15 comments:

  1. This is a nice engineering achievement and I guess it is new to combine a lot of these existing features in one sensor. Certainly scientific CMOS APS devices have been a long time in coming.

    Still, I wonder why they compare their device to interline transfer CCDs? A scientific CCD is almost always a full frame CCD and often backside illuminated. (And often operated at cold temperatures.) I think comparison to a scientific CCD would still come out favorable for the Fairchild device.

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  2. Hi Eric

    The choice to compare the new technology to interline CCD was more a question of market focus. As you said, sCMOS would compare favourably to back-thinned full frame CCDs, especially under very low light conditions (at higher photon fluxes, the lower read noise of sCMOS would be cancelled out by more favourable signal to shot noise ratio of the back-illuminated CCD) and also in experiements where fast dynamics are required.

    However over the past 10 years or so the interline CCD has been shipping in seriously large volumes to many applications in the bio-imaging sector, especially in microscopy. We felt a Sony Interline CCD was a sensible comparison to kick off with, especilly when considering CCDs with respectable frame rate capabilities.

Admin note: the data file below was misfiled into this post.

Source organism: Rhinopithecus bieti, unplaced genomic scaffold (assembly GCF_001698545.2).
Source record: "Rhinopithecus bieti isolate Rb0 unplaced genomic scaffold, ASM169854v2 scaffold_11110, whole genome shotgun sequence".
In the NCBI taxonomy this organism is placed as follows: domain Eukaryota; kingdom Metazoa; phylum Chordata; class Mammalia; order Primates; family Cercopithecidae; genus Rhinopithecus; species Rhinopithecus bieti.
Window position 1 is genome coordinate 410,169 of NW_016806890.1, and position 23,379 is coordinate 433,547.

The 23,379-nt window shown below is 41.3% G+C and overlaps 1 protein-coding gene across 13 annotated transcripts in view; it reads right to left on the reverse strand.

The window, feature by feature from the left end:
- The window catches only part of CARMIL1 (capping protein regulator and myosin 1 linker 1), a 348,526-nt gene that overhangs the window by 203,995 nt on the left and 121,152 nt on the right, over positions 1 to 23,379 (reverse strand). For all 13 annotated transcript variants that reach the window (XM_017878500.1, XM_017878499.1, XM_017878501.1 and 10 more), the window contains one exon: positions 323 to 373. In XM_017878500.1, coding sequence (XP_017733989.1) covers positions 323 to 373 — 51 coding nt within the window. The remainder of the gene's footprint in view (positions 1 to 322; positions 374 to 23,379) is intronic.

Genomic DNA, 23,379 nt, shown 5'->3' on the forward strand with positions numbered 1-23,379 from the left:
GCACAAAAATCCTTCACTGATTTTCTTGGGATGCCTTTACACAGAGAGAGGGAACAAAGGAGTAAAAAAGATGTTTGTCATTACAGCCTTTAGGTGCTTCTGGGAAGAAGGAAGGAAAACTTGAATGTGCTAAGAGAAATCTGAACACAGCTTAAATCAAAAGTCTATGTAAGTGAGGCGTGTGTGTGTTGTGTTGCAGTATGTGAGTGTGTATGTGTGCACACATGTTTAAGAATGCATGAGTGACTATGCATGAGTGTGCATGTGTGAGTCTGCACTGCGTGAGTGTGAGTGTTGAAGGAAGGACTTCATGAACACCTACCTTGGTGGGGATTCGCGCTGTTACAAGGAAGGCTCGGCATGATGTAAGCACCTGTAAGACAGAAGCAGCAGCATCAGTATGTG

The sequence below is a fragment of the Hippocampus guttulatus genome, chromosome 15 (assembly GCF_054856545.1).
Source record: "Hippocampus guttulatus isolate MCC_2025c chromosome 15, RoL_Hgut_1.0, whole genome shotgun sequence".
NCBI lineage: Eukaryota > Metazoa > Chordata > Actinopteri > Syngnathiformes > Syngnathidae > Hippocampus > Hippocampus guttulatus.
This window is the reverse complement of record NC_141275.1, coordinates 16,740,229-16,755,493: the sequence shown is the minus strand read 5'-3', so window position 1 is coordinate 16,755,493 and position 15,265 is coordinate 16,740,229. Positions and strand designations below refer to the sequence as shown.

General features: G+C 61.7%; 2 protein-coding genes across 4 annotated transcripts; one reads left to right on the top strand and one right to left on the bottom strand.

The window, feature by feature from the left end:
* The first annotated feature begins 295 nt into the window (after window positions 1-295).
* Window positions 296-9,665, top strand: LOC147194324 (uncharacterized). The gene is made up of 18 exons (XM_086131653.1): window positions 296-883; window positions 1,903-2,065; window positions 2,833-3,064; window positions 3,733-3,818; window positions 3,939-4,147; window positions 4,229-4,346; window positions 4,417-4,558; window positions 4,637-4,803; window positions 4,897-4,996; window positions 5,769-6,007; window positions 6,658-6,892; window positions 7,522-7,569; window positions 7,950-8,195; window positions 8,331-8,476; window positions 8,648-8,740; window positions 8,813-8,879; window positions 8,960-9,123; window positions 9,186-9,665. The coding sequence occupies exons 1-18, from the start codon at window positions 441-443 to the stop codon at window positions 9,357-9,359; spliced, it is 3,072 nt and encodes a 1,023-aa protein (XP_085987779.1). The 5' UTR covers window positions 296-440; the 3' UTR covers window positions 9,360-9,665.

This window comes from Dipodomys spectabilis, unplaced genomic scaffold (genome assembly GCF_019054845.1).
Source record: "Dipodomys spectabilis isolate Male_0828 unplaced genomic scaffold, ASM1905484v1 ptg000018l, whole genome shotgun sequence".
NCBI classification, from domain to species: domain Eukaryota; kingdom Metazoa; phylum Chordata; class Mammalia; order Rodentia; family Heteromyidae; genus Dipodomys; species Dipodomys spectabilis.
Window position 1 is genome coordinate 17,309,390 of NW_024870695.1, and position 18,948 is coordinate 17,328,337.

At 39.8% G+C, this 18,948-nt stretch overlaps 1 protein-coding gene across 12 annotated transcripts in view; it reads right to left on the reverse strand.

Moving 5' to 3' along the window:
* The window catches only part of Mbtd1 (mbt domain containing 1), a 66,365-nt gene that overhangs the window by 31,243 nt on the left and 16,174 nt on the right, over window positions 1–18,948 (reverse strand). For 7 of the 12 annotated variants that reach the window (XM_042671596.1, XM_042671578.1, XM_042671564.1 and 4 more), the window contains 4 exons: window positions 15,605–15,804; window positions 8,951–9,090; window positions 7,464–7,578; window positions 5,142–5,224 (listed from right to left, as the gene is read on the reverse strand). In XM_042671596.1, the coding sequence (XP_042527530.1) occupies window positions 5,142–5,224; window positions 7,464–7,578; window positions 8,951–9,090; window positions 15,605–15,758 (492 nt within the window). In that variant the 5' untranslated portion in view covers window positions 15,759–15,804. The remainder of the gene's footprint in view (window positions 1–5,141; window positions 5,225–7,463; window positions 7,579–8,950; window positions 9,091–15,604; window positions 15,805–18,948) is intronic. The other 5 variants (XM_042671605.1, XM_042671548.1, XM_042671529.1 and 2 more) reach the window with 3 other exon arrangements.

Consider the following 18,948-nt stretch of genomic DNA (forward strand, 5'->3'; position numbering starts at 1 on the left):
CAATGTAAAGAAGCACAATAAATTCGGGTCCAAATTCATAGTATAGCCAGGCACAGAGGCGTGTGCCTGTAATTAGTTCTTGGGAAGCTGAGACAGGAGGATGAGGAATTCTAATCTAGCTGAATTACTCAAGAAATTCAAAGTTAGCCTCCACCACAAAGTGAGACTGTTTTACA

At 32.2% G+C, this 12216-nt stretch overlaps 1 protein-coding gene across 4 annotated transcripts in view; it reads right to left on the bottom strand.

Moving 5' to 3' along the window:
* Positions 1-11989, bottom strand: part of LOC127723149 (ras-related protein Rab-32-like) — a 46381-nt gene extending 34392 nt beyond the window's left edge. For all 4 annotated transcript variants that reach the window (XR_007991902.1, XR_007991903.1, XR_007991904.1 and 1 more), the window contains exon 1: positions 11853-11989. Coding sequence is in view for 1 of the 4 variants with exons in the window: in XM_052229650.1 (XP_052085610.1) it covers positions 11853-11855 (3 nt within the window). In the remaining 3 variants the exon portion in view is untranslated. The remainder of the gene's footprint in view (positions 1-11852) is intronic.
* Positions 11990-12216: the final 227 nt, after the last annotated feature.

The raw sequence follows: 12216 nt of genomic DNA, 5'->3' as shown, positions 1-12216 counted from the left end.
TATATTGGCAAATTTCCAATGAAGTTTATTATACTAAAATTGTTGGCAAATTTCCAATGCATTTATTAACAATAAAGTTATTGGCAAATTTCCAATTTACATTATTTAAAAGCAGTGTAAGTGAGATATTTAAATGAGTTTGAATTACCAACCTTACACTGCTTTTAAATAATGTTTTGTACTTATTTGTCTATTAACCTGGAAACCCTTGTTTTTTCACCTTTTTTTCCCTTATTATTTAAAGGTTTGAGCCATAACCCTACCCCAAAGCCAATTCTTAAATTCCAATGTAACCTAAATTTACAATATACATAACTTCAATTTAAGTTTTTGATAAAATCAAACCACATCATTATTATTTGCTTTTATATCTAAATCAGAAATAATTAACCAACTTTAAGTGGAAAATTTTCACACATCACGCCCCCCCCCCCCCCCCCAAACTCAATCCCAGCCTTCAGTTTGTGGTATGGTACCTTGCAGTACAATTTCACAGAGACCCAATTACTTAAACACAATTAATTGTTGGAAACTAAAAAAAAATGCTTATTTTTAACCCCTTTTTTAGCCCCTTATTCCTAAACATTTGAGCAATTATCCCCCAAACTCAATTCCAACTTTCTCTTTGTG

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  3. No problem. We are pretty excited about this new technology so all questions are welcome!

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  4. Nice article and excellent results in terms of read noise and dynamic range. But calling it a completely new technology feels more like a marketing trick.

    I also have my doubts about the global shutter mode. I may have missed it in the article, but I wonder how the global shutter is combined with CDS in 5T pixel. Reset and signal from pixels are read out seperately and combined off-chip (halving of the frame rate)? Why is the read noise increased by sqrt(2)? Is this then a 'integrate then read' kind of global shutter? These are possibly important limitations. Further I would like to learn more about the shutter efficiency they achieve in the sensor. If the global shutter is operated as I imagine it is operated, low shutter efficiency may turn this mode useless for high contrast scenes, i.e. spurious charge from shutter inefficiency (and dark current leakage) may be order of magnitudes larger than read noise.

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  5. What is new here? At best, this might be a good implementation of already existing technology.